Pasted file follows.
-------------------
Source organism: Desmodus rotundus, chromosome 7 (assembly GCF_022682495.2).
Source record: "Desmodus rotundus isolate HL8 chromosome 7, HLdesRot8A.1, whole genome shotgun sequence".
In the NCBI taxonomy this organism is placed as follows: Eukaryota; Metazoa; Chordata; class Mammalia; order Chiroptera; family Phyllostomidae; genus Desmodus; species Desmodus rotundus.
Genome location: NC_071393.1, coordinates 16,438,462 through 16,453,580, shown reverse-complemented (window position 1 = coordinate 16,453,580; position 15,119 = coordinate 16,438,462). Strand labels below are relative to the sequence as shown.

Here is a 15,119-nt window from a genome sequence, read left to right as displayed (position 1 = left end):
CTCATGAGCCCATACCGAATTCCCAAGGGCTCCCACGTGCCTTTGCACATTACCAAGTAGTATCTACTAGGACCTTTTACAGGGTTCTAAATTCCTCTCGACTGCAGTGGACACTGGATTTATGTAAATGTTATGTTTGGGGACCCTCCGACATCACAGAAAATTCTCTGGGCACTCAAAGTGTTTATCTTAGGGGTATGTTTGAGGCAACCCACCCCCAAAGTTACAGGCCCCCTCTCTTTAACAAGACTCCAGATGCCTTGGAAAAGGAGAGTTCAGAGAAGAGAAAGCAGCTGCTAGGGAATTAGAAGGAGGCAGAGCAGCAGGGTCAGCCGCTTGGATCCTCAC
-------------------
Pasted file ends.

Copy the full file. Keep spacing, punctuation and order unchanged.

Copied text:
Source organism: Desmodus rotundus, chromosome 7 (assembly GCF_022682495.2).
Source record: "Desmodus rotundus isolate HL8 chromosome 7, HLdesRot8A.1, whole genome shotgun sequence".
In the NCBI taxonomy this organism is placed as follows: Eukaryota; Metazoa; Chordata; class Mammalia; order Chiroptera; family Phyllostomidae; genus Desmodus; species Desmodus rotundus.
Genome location: NC_071393.1, coordinates 16,438,462 through 16,453,580, shown reverse-complemented (window position 1 = coordinate 16,453,580; position 15,119 = coordinate 16,438,462). Strand labels below are relative to the sequence as shown.

Here is a 15,119-nt window from a genome sequence, read left to right as displayed (position 1 = left end):
CTCATGAGCCCATACCGAATTCCCAAGGGCTCCCACGTGCCTTTGCACATTACCAAGTAGTATCTACTAGGACCTTTTACAGGGTTCTAAATTCCTCTCGACTGCAGTGGACACTGGATTTATGTAAATGTTATGTTTGGGGACCCTCCGACATCACAGAAAATTCTCTGGGCACTCAAAGTGTTTATCTTAGGGGTATGTTTGAGGCAACCCACCCCCAAAGTTACAGGCCCCCTCTCTTTAACAAGACTCCAGATGCCTTGGAAAAGGAGAGTTCAGAGAAGAGAAAGCAGCTGCTAGGGAATTAGAAGGAGGCAGAGCAGCAGGGTCAGCCGCTTGGATCCTCAC